The coronavirus pandemic is triggering a surge in telehealth, sometimes called telemedicine. If you didn’t know already, telehealth is medical care accessed remotely through the use of a smartphone, tablet, desktop or laptop computer. Global Rescue TotalCareSM provides access to telehealth resources at Elite Medical Group (EMG), delivered by board-certified physicians licensed in all 50 states.

Telehealth has been around for decades, but its use has recently exploded in response to the pandemic and social distancing protocol efforts. As more people come to rely on telehealth, more distinctions among the different telehealth providers have surfaced.

[Related reading: Five Reasons to Consider TotalCare]

For example, the concept of “continuity” of clinical care is an important component. Originally, continuity meant your hometown doctor knew you, your family, the medical histories and social circumstances and could factor it all into the determinants of care.

As health care became more expansive your primary care physician worked with other doctors, specialists like internists, cardiologists, dermatologists, ophthalmologists and ENTs.

Continuity became complicated, physicians had to collaborate as large teams to ensure everyone was working off the same, centralized information. To keep it all straight, positions like medical case workers and health care managers became career fields.

A New Model – Condensed and Centralized

The question now is how does telehealth fit into the current context of continuity in clinical care? One key is recognizing that the business model common for telehealth companies relies on a high volume of customers who are attended by several thousand doctors; this model of telehealth delivery can deliver basic service, according to Dr. Claudia Zegans, Medical Director at EMG.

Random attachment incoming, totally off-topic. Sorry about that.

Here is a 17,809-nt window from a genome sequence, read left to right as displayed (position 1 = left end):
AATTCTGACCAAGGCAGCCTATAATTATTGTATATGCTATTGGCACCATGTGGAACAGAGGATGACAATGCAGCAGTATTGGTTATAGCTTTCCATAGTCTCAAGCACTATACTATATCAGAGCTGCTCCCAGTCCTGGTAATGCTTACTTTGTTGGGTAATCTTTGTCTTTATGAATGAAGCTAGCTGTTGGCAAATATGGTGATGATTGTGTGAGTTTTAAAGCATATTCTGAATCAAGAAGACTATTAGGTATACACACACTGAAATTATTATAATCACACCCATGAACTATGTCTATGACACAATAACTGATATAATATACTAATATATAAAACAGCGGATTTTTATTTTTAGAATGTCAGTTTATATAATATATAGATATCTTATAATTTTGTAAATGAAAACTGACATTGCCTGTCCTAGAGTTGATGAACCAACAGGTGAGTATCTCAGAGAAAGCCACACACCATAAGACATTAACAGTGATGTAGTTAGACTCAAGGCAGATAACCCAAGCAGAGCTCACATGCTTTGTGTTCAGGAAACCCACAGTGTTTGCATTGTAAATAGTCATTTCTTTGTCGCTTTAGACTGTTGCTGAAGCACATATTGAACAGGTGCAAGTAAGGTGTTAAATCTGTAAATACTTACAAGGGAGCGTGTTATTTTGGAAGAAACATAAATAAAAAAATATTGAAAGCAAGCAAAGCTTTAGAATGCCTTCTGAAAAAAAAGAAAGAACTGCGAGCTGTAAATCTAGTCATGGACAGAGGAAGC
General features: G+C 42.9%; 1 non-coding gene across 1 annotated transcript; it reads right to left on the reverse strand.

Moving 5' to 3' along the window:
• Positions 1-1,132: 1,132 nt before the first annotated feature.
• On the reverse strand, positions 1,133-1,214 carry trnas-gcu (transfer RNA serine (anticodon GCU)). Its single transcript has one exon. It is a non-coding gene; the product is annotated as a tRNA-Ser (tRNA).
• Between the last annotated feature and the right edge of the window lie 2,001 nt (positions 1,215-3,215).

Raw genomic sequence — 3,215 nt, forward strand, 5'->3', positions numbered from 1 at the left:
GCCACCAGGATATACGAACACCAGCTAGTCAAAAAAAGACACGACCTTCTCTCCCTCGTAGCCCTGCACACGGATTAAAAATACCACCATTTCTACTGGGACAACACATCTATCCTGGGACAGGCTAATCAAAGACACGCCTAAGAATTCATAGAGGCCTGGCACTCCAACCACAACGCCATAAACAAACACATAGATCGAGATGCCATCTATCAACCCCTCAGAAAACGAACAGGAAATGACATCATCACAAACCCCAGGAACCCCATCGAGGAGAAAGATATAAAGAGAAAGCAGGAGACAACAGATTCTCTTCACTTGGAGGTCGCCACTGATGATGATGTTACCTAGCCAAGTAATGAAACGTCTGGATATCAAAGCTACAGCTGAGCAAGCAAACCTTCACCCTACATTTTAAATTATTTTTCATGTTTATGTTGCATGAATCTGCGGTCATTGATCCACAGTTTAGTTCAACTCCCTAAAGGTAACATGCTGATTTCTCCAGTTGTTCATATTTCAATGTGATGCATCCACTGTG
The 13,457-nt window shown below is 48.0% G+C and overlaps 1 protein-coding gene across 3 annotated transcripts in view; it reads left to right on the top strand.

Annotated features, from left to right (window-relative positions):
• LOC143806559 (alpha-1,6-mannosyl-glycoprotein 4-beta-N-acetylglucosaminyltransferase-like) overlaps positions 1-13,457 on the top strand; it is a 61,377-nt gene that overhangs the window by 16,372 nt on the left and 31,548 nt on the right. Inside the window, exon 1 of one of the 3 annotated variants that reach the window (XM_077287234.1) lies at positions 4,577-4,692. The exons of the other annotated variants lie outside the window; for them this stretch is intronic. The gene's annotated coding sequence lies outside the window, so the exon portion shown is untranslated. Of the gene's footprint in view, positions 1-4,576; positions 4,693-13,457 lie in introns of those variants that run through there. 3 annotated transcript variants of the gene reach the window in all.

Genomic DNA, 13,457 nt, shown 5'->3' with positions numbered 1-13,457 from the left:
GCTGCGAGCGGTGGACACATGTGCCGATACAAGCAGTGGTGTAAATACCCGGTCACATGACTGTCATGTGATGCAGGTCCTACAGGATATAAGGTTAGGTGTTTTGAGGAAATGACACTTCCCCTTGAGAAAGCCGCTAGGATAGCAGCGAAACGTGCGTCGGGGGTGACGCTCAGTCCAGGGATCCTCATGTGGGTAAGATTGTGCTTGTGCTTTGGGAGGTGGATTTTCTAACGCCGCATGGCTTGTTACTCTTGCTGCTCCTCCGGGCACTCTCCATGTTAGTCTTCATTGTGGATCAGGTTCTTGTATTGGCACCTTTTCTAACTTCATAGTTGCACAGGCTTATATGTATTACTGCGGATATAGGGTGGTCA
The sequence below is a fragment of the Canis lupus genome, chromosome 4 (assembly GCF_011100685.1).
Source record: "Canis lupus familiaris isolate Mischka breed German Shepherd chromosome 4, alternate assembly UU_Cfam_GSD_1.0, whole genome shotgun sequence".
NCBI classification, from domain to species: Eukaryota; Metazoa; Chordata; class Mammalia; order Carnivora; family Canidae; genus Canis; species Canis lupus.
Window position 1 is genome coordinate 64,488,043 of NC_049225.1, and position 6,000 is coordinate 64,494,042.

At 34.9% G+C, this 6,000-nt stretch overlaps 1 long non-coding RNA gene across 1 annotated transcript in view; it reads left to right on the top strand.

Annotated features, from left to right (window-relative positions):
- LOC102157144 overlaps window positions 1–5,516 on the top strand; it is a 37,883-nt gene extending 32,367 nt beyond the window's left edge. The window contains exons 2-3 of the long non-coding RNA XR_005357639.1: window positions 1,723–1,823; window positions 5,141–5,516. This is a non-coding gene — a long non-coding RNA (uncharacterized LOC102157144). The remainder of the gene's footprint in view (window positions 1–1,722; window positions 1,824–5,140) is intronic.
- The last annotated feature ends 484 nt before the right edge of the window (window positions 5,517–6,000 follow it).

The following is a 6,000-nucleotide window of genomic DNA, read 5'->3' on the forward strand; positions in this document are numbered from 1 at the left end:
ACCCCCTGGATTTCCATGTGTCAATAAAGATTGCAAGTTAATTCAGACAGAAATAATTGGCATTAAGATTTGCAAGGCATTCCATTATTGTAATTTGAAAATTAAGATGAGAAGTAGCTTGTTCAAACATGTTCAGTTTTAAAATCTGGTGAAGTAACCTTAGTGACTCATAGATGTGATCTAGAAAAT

“But the challenge to that, is if you’re someone who uses telehealth regularly, then you may never interact with the same provider,” she said.

Global Rescue TotalCare provides consumers with access to EMG’s telehealth services that are delivered using a completely different model, one that utilizes the centralized medical practice group at EMG, physician-colleagues who work together to care for patients, to provide the continuity of care one usually expects from traditional care environments.

“We’re a smaller group, so if someone is a regular user of TotalCare there is a good possibility that they will see the same physician they saw last time,” she said. “EMG doctors actively collaborate on cases so even if you don’t see the same doctor, the rest of us are briefed on your case and can access your record. People like that their story is already known and they don’t have to start from scratch every single time.”

The result is a personalized level of care unavailable from other telehealth providers.

Common Misconceptions

Part of the success of continuity in clinical care comes from patient disclosures. Some patients assume the provider conducting the telehealth consultation knows their story, is acquainted with all the medications they’re on, including those prescribed and obtained over-the-counter. They don’t. That’s a frequent misunderstanding. Revealing that information during the consultation is essential for an effective interaction.

Zegans said another misconception about telehealth is that a consultation equals a prescription.